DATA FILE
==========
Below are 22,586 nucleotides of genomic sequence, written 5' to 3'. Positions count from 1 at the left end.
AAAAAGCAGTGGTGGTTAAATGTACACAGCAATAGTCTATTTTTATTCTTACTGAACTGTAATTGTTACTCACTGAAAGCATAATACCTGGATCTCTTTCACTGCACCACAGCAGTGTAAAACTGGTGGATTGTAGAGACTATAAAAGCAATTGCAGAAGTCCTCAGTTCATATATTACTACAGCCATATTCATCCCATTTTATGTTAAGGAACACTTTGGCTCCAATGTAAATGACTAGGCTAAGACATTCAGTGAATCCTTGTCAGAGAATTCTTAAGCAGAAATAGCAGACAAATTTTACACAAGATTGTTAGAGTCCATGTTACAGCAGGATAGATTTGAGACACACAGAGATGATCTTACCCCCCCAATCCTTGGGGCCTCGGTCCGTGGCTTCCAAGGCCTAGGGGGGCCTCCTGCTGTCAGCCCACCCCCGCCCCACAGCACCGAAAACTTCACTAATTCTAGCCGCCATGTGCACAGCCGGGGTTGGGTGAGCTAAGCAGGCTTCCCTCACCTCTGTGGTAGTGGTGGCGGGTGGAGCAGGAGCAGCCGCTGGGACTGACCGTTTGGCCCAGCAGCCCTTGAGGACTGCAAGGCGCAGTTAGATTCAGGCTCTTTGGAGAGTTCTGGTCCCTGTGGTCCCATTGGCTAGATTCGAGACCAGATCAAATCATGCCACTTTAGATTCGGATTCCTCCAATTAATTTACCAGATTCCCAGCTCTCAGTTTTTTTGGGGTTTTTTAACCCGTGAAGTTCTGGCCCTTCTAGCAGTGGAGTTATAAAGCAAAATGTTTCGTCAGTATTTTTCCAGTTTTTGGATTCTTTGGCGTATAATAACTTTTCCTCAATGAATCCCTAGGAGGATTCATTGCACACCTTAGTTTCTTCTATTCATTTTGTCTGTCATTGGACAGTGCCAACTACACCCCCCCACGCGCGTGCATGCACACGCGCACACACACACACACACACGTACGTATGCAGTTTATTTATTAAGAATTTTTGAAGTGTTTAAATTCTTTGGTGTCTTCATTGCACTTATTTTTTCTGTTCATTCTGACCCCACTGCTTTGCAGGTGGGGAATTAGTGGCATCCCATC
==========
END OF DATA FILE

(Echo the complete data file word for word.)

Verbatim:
Below are 22,586 nucleotides of genomic sequence, written 5' to 3'. Positions count from 1 at the left end.
AAAAAGCAGTGGTGGTTAAATGTACACAGCAATAGTCTATTTTTATTCTTACTGAACTGTAATTGTTACTCACTGAAAGCATAATACCTGGATCTCTTTCACTGCACCACAGCAGTGTAAAACTGGTGGATTGTAGAGACTATAAAAGCAATTGCAGAAGTCCTCAGTTCATATATTACTACAGCCATATTCATCCCATTTTATGTTAAGGAACACTTTGGCTCCAATGTAAATGACTAGGCTAAGACATTCAGTGAATCCTTGTCAGAGAATTCTTAAGCAGAAATAGCAGACAAATTTTACACAAGATTGTTAGAGTCCATGTTACAGCAGGATAGATTTGAGACACACAGAGATGATCTTACCCCCCCAATCCTTGGGGCCTCGGTCCGTGGCTTCCAAGGCCTAGGGGGGCCTCCTGCTGTCAGCCCACCCCCGCCCCACAGCACCGAAAACTTCACTAATTCTAGCCGCCATGTGCACAGCCGGGGTTGGGTGAGCTAAGCAGGCTTCCCTCACCTCTGTGGTAGTGGTGGCGGGTGGAGCAGGAGCAGCCGCTGGGACTGACCGTTTGGCCCAGCAGCCCTTGAGGACTGCAAGGCGCAGTTAGATTCAGGCTCTTTGGAGAGTTCTGGTCCCTGTGGTCCCATTGGCTAGATTCGAGACCAGATCAAATCATGCCACTTTAGATTCGGATTCCTCCAATTAATTTACCAGATTCCCAGCTCTCAGTTTTTTTGGGGTTTTTTAACCCGTGAAGTTCTGGCCCTTCTAGCAGTGGAGTTATAAAGCAAAATGTTTCGTCAGTATTTTTCCAGTTTTTGGATTCTTTGGCGTATAATAACTTTTCCTCAATGAATCCCTAGGAGGATTCATTGCACACCTTAGTTTCTTCTATTCATTTTGTCTGTCATTGGACAGTGCCAACTACACCCCCCCACGCGCGTGCATGCACACGCGCACACACACACACACACACGTACGTATGCAGTTTATTTATTAAGAATTTTTGAAGTGTTTAAATTCTTTGGTGTCTTCATTGCACTTATTTTTTCTGTTCATTCTGACCCCACTGCTTTGCAGGTGGGGAATTAGTGGCATCCCATC